Secretary of State Hillary Rodham Clinton today will announce a $15 million, six-country coalition dedicated to curbing non-carbon dioxide pollutants that cause global warming.
The Climate and Clean Air Coalition, made up of the United States, Bangladesh, Canada, Ghana, Mexico and Sweden and led by the U.N. Environment Programme (UNEP), will target so-called short-lived "climate forcers." Those substances -- methane, black carbon and hydrofluorocarbons (HFCs) -- remain in the atmosphere only days or weeks, unlike carbon dioxide, which lasts generations.
But curbing those substances, scientists and activists say, could slow atmospheric warming 0.5 degrees Celsius by 2050 while also increasing crop yields and preventing hundreds of thousands of related deaths from respiratory and cardiovascular diseases.
"Those have outsized global warming effects and also outsized human health effects," said John Podesta, chairman of the Center for American Progress. Calling today's coalition "a significant announcement," Podesta said "there's a considerable win-win" in addressing short-term climate drivers.
The voluntary coalition also has the potential to jolt the lethargic international climate change negotiations process, which is primarily focused on emissions from carbon dioxide.
While diplomats at the U.N. Framework Convention on Climate Change (UNFCCC) duly churn out decisions each year, the agreements increasingly are hailed for saving the U.N. process, not the planet. Even a potentially groundbreaking decision reached in Durban, South Africa, in December to begin negotiating a new global agreement that could see all major emitters cutting carbon won't take effect until 2020. Scientists and activists warn this decade can't just be one of waiting.
A need for prompt action
"We need something that has fast action to complement the deliberate pace of the U.N. process," said Durwood Zaelke, the president and founder of the Institute for Governance and Sustainable Development. "The non-C02 is ready to rock and roll today."
The research on short-lived climate forcers goes back more than a decade, but scientists say the issue has only just started to pick up political momentum. Last year, UNEP released a major study finding that policies designed to curb these pollutants could end up being cheaper than the older technologies they replace.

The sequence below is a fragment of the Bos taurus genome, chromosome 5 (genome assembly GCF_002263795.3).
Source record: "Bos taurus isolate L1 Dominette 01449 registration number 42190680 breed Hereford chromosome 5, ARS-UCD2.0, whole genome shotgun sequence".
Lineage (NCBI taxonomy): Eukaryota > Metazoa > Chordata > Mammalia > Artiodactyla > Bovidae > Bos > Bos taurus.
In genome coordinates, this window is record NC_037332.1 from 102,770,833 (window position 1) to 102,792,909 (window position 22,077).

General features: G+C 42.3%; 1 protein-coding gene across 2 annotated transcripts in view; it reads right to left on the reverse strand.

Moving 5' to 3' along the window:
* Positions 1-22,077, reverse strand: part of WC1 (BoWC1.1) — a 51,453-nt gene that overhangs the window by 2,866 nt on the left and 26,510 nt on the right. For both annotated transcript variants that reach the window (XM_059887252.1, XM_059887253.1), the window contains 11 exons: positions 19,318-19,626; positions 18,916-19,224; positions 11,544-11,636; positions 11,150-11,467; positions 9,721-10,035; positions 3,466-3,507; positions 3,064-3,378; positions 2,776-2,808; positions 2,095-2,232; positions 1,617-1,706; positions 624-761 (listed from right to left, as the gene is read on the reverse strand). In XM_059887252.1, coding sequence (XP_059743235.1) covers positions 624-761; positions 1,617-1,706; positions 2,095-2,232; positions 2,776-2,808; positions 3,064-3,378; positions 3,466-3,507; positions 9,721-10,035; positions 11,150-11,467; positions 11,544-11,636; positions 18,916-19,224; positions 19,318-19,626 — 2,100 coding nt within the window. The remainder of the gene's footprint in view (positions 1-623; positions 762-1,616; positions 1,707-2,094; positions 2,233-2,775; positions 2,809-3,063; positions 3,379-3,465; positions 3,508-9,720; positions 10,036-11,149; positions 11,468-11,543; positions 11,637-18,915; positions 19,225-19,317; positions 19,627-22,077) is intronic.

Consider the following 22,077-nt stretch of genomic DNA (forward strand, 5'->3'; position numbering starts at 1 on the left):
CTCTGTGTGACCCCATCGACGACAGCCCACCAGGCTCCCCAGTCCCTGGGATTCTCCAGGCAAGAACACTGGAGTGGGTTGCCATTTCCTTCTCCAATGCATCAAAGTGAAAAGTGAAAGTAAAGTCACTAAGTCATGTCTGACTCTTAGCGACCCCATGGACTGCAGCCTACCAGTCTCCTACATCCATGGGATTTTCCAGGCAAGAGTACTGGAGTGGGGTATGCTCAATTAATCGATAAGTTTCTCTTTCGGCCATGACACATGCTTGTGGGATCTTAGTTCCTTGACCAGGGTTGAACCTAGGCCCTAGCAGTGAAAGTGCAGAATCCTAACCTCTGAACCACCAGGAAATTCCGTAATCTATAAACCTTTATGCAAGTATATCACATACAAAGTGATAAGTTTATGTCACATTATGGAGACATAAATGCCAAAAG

"Some of the measures pay for themselves over a lifetime," said Johan Kuylenstierna, director of the York Center at the Stockholm Environment Institute and a lead author of several major studies on the issue.
Indeed, he and others said, a number of solutions cost little money and involve already existing technologies or air pollution laws. They range from substituting dirty cookstoves with ones that use modern and clean fuels -- something the State Department already is working on -- to mandating diesel particle filters for vehicles.
"We don't need to wait for technological advancement, just political will," Kuylenstierna said.
In some ways, attacking short-lived pollutants promises to be less politically fraught than the debate over CO2 emissions. Black carbon, or soot, is one issue that brought together political rivals like Sen. James Inhofe (R-Okla.) and Clinton when she was serving as the Democratic senator from New York. Yet it's hardly without controversies.
India and China in opposition
Methane is a potent greenhouse gas responsible for about 18 percent of global climate change emissions. Shale gas development is expected to be the biggest new growing source of methane, but various analyses of the impact have been hotly disputed by the natural gas industry.
Black carbon has become a sensitive topic in the international climate debate. Many Western countries have pushed for its inclusion in the list of greenhouse gases under the UNFCCC, something that India has rejected on both scientific and political grounds. India and some other countries fear the focus on black carbon could ease the pressure on industrialized countries to cut the main culprit for climate change, carbon dioxide.
"It doesn't get you off the hook on carbon," Nitin Desai, a member of the Indian prime minister's climate change council, said earlier this week when asked about the coalition.
And a plan to phase out HFCs as part of the Montreal Protocol, despite support from 108 countries, faces staunch opposition from India and China. The chemicals, which are emitted in the production of refrigerants, foams and aerosols, are thousands of times more potent than carbon dioxide as greenhouse gases.
Generating support for that amendment could be a key element in the coalition, though administration officials say it's not a condition for membership. Scientists yesterday said several other countries, including Norway, are exploring joining the group. So far, only the United States and Canada have pledged funding, $10 million and $3 million, respectively.
Meanwhile, advocates insist, drawing attention to short-lived climate change drivers is not intended to be a substitute for reducing CO2.
Said Zaelke, "There is no one who does climate policy that fails to recognize that we need to win on CO2," he said.
Reprinted from Climatewire with permission from Environment & Energy Publishing, LLC. www.eenews.net, 202-628-6500